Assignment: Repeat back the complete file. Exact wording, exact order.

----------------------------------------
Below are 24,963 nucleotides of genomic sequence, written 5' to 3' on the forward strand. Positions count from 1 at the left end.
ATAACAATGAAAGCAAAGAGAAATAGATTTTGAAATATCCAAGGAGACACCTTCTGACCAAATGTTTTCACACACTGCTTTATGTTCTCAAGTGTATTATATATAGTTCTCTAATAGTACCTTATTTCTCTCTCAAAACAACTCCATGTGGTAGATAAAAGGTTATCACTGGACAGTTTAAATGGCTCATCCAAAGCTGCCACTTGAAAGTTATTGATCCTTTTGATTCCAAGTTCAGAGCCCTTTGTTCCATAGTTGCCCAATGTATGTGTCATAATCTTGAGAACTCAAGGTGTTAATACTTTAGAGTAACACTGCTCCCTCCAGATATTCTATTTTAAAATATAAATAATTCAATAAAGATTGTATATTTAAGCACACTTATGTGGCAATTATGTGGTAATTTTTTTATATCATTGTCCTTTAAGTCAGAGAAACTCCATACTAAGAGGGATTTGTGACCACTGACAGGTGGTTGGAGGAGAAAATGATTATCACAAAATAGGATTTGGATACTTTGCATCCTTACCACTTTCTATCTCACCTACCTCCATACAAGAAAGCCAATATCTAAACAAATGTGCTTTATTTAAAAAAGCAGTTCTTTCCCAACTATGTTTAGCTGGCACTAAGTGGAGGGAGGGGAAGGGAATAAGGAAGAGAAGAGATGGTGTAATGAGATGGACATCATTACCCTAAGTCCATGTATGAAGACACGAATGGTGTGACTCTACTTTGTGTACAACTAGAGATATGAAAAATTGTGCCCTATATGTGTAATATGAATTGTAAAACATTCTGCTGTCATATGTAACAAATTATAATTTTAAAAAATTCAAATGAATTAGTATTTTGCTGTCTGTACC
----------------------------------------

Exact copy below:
Below are 24,963 nucleotides of genomic sequence, written 5' to 3' on the forward strand. Positions count from 1 at the left end.
ATAACAATGAAAGCAAAGAGAAATAGATTTTGAAATATCCAAGGAGACACCTTCTGACCAAATGTTTTCACACACTGCTTTATGTTCTCAAGTGTATTATATATAGTTCTCTAATAGTACCTTATTTCTCTCTCAAAACAACTCCATGTGGTAGATAAAAGGTTATCACTGGACAGTTTAAATGGCTCATCCAAAGCTGCCACTTGAAAGTTATTGATCCTTTTGATTCCAAGTTCAGAGCCCTTTGTTCCATAGTTGCCCAATGTATGTGTCATAATCTTGAGAACTCAAGGTGTTAATACTTTAGAGTAACACTGCTCCCTCCAGATATTCTATTTTAAAATATAAATAATTCAATAAAGATTGTATATTTAAGCACACTTATGTGGCAATTATGTGGTAATTTTTTTATATCATTGTCCTTTAAGTCAGAGAAACTCCATACTAAGAGGGATTTGTGACCACTGACAGGTGGTTGGAGGAGAAAATGATTATCACAAAATAGGATTTGGATACTTTGCATCCTTACCACTTTCTATCTCACCTACCTCCATACAAGAAAGCCAATATCTAAACAAATGTGCTTTATTTAAAAAAGCAGTTCTTTCCCAACTATGTTTAGCTGGCACTAAGTGGAGGGAGGGGAAGGGAATAAGGAAGAGAAGAGATGGTGTAATGAGATGGACATCATTACCCTAAGTCCATGTATGAAGACACGAATGGTGTGACTCTACTTTGTGTACAACTAGAGATATGAAAAATTGTGCCCTATATGTGTAATATGAATTGTAAAACATTCTGCTGTCATATGTAACAAATTATAATTTTAAAAAATTCAAATGAATTAGTATTTTGCTGTCTGTACC